Can the U.S. Afford the Cost of Inaction in Aleppo?

Can the U.S. Afford the Cost of Inaction in Aleppo?
Children peer from a partially destroyed home, Aleppo, Syria, Feb. 11, 2016 (Komsomolskaya Pravda photo by Alexander Kots).

Should the United States use military means to try to stop Syrian and Russian forces from massacring the civilian population of Aleppo? If the answer to that question is no, then what level of atrocity is the U.S., and the world, willing to tolerate in Syria—and elsewhere—before intervening? The questions in isolation are relatively straightforward to answer. But when we consider them in tandem, the answers become mutually incompatible. This is the crux of the tragedy of the Syrian civil war for those not condemned to suffer its terrible consequences directly.

At first glance, the case for intervening on humanitarian grounds to stop the indiscriminate Syrian and Russian assault on Aleppo’s rebel-held neighborhoods seems irrefutable. Writing in WPR last week, Frederick Deknatel catalogued the horrors taking place, which include the leveling of whole swathes of the city, with no regard for civilian inhabitants, and the targeting of hospitals and humanitarian workers treating the wounded. The “forces of Syrian President Bashar al-Assad, backed by Russian jets, have attempted to retake the rebel-controlled eastern neighborhoods of Aleppo with unusually brutal force, even for this war,” he wrote. As a result, “the gap between American policy goals and the reality in Syria widens.”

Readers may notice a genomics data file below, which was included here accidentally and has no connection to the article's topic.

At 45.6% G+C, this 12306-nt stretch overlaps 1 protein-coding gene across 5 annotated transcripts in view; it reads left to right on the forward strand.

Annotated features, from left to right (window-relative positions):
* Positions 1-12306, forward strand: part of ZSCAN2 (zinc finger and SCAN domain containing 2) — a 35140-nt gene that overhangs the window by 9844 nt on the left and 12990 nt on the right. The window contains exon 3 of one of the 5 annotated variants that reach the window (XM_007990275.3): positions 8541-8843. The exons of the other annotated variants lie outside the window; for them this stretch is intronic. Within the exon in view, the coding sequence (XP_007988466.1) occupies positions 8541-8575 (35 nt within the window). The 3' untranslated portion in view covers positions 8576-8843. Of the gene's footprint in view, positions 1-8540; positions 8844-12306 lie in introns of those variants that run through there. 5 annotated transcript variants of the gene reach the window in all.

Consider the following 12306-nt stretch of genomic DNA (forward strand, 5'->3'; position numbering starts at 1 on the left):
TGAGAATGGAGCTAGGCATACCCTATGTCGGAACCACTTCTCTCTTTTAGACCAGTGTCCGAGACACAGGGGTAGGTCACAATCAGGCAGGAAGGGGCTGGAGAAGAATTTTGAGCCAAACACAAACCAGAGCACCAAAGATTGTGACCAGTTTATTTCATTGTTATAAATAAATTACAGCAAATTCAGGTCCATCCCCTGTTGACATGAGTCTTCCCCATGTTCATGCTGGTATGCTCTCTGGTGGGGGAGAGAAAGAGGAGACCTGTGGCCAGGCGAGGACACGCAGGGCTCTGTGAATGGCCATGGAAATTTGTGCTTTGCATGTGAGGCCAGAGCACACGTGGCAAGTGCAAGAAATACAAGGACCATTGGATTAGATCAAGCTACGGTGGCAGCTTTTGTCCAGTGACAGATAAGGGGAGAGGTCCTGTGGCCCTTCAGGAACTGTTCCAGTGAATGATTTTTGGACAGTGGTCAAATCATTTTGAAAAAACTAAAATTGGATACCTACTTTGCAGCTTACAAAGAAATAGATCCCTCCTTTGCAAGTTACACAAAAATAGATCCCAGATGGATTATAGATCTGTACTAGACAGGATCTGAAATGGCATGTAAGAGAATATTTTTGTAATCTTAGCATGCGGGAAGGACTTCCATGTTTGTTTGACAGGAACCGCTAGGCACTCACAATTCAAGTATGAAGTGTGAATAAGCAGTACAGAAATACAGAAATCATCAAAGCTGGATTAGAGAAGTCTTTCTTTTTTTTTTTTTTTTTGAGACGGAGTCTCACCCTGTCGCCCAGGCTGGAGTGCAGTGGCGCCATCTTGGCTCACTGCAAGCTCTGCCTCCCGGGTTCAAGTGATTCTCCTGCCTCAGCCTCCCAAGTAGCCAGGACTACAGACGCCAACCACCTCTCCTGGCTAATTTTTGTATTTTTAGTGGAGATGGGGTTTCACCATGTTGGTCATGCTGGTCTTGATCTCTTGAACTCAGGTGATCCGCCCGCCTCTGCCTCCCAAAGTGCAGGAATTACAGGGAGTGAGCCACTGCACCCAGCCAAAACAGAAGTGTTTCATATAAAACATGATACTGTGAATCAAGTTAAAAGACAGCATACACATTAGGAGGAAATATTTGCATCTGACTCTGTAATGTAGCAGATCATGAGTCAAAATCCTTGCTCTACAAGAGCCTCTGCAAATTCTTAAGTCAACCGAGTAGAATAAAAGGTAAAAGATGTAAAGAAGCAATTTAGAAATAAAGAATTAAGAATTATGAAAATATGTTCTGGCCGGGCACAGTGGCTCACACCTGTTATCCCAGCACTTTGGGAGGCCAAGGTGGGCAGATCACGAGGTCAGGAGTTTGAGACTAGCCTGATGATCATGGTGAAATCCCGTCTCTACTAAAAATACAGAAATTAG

If Washington’s primary military objective in Syria has been to degrade and destroy the so-called Islamic State, its primary political goal has been to create the conditions for a negotiated settlement between the belligerent parties, even if that means accepting Assad’s role in a transitional period. In the meantime, the priority for Secretary of State John Kerry has been to ease the civilian suffering in places like Aleppo. This explains his unrelenting diplomatic efforts to negotiate a durable cessation of hostilities with his Russian counterpart, Sergey Lavrov, despite the repeated and somewhat predictable failure of those efforts.

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